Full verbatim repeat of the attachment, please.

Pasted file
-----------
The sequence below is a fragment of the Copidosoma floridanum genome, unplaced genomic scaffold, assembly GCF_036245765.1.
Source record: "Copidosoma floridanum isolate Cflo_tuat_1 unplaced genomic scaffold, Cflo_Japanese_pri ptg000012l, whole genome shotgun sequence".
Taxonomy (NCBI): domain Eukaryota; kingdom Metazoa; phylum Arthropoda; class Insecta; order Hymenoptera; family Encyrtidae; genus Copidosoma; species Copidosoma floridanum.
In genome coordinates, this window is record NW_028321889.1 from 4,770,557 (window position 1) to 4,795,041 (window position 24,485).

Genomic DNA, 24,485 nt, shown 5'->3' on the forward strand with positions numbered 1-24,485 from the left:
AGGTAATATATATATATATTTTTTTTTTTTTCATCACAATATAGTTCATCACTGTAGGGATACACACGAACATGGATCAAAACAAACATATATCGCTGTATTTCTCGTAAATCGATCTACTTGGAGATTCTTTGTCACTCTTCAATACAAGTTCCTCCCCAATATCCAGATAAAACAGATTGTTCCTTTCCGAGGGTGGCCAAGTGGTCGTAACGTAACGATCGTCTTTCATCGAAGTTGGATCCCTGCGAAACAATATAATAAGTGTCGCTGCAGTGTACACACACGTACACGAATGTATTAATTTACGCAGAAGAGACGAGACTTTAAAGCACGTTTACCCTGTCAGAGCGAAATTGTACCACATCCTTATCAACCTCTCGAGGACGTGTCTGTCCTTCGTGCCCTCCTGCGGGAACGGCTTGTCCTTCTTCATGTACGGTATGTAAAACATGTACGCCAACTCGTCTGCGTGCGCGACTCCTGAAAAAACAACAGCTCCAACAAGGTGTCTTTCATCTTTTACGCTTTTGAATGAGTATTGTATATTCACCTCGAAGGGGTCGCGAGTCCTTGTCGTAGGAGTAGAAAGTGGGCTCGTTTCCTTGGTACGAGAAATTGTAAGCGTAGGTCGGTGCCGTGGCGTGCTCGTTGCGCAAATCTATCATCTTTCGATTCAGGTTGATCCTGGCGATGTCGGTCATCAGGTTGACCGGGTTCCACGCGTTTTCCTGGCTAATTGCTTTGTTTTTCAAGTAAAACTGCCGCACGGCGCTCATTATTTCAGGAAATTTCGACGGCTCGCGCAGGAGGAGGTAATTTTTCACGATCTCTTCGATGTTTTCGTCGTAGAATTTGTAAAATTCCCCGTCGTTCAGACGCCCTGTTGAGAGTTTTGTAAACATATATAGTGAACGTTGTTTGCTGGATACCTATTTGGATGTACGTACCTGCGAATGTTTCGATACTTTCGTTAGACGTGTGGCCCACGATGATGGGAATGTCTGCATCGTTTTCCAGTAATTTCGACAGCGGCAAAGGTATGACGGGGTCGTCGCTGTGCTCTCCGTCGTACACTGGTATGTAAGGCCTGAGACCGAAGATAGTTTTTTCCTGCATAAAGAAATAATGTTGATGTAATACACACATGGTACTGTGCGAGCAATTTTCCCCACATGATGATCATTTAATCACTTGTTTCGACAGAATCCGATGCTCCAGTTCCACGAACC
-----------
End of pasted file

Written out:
The sequence below is a fragment of the Copidosoma floridanum genome, unplaced genomic scaffold, assembly GCF_036245765.1.
Source record: "Copidosoma floridanum isolate Cflo_tuat_1 unplaced genomic scaffold, Cflo_Japanese_pri ptg000012l, whole genome shotgun sequence".
Taxonomy (NCBI): domain Eukaryota; kingdom Metazoa; phylum Arthropoda; class Insecta; order Hymenoptera; family Encyrtidae; genus Copidosoma; species Copidosoma floridanum.
In genome coordinates, this window is record NW_028321889.1 from 4,770,557 (window position 1) to 4,795,041 (window position 24,485).

Genomic DNA, 24,485 nt, shown 5'->3' on the forward strand with positions numbered 1-24,485 from the left:
AGGTAATATATATATATATTTTTTTTTTTTTCATCACAATATAGTTCATCACTGTAGGGATACACACGAACATGGATCAAAACAAACATATATCGCTGTATTTCTCGTAAATCGATCTACTTGGAGATTCTTTGTCACTCTTCAATACAAGTTCCTCCCCAATATCCAGATAAAACAGATTGTTCCTTTCCGAGGGTGGCCAAGTGGTCGTAACGTAACGATCGTCTTTCATCGAAGTTGGATCCCTGCGAAACAATATAATAAGTGTCGCTGCAGTGTACACACACGTACACGAATGTATTAATTTACGCAGAAGAGACGAGACTTTAAAGCACGTTTACCCTGTCAGAGCGAAATTGTACCACATCCTTATCAACCTCTCGAGGACGTGTCTGTCCTTCGTGCCCTCCTGCGGGAACGGCTTGTCCTTCTTCATGTACGGTATGTAAAACATGTACGCCAACTCGTCTGCGTGCGCGACTCCTGAAAAAACAACAGCTCCAACAAGGTGTCTTTCATCTTTTACGCTTTTGAATGAGTATTGTATATTCACCTCGAAGGGGTCGCGAGTCCTTGTCGTAGGAGTAGAAAGTGGGCTCGTTTCCTTGGTACGAGAAATTGTAAGCGTAGGTCGGTGCCGTGGCGTGCTCGTTGCGCAAATCTATCATCTTTCGATTCAGGTTGATCCTGGCGATGTCGGTCATCAGGTTGACCGGGTTCCACGCGTTTTCCTGGCTAATTGCTTTGTTTTTCAAGTAAAACTGCCGCACGGCGCTCATTATTTCAGGAAATTTCGACGGCTCGCGCAGGAGGAGGTAATTTTTCACGATCTCTTCGATGTTTTCGTCGTAGAATTTGTAAAATTCCCCGTCGTTCAGACGCCCTGTTGAGAGTTTTGTAAACATATATAGTGAACGTTGTTTGCTGGATACCTATTTGGATGTACGTACCTGCGAATGTTTCGATACTTTCGTTAGACGTGTGGCCCACGATGATGGGAATGTCTGCATCGTTTTCCAGTAATTTCGACAGCGGCAAAGGTATGACGGGGTCGTCGCTGTGCTCTCCGTCGTACACTGGTATGTAAGGCCTGAGACCGAAGATAGTTTTTTCCTGCATAAAGAAATAATGTTGATGTAATACACACATGGTACTGTGCGAGCAATTTTCCCCACATGATGATCATTTAATCACTTGTTTCGACAGAATCCGATGCTCCAGTTCCACGAACC